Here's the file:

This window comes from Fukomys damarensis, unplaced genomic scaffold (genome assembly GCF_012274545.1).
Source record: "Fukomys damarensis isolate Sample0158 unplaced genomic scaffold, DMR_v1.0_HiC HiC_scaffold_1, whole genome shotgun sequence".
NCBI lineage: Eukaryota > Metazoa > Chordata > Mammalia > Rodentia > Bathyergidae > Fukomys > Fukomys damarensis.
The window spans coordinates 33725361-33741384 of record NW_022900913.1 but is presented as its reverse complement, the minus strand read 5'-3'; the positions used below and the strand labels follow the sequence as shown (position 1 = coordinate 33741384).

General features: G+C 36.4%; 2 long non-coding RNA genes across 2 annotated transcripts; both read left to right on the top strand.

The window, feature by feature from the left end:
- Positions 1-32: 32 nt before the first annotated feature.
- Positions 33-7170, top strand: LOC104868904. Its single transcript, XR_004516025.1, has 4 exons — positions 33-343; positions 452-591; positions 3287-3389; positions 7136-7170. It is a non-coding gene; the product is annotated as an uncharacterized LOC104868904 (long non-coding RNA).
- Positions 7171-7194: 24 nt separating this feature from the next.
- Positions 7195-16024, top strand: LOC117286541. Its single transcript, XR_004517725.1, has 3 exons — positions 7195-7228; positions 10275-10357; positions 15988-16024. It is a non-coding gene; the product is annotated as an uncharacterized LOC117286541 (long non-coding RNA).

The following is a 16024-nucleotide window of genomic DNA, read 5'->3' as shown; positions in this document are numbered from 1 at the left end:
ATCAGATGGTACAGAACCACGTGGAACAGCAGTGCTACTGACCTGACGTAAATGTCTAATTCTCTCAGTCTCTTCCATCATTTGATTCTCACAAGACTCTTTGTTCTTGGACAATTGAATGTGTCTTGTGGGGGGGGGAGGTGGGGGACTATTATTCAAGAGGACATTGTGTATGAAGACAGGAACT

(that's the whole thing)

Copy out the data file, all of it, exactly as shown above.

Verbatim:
This window comes from Fukomys damarensis, unplaced genomic scaffold (genome assembly GCF_012274545.1).
Source record: "Fukomys damarensis isolate Sample0158 unplaced genomic scaffold, DMR_v1.0_HiC HiC_scaffold_1, whole genome shotgun sequence".
NCBI lineage: Eukaryota > Metazoa > Chordata > Mammalia > Rodentia > Bathyergidae > Fukomys > Fukomys damarensis.
The window spans coordinates 33725361-33741384 of record NW_022900913.1 but is presented as its reverse complement, the minus strand read 5'-3'; the positions used below and the strand labels follow the sequence as shown (position 1 = coordinate 33741384).

General features: G+C 36.4%; 2 long non-coding RNA genes across 2 annotated transcripts; both read left to right on the top strand.

The window, feature by feature from the left end:
- Positions 1-32: 32 nt before the first annotated feature.
- Positions 33-7170, top strand: LOC104868904. Its single transcript, XR_004516025.1, has 4 exons — positions 33-343; positions 452-591; positions 3287-3389; positions 7136-7170. It is a non-coding gene; the product is annotated as an uncharacterized LOC104868904 (long non-coding RNA).
- Positions 7171-7194: 24 nt separating this feature from the next.
- Positions 7195-16024, top strand: LOC117286541. Its single transcript, XR_004517725.1, has 3 exons — positions 7195-7228; positions 10275-10357; positions 15988-16024. It is a non-coding gene; the product is annotated as an uncharacterized LOC117286541 (long non-coding RNA).

The following is a 16024-nucleotide window of genomic DNA, read 5'->3' as shown; positions in this document are numbered from 1 at the left end:
ATCAGATGGTACAGAACCACGTGGAACAGCAGTGCTACTGACCTGACGTAAATGTCTAATTCTCTCAGTCTCTTCCATCATTTGATTCTCACAAGACTCTTTGTTCTTGGACAATTGAATGTGTCTTGTGGGGGGGGGAGGTGGGGGACTATTATTCAAGAGGACATTGTGTATGAAGACAGGAACT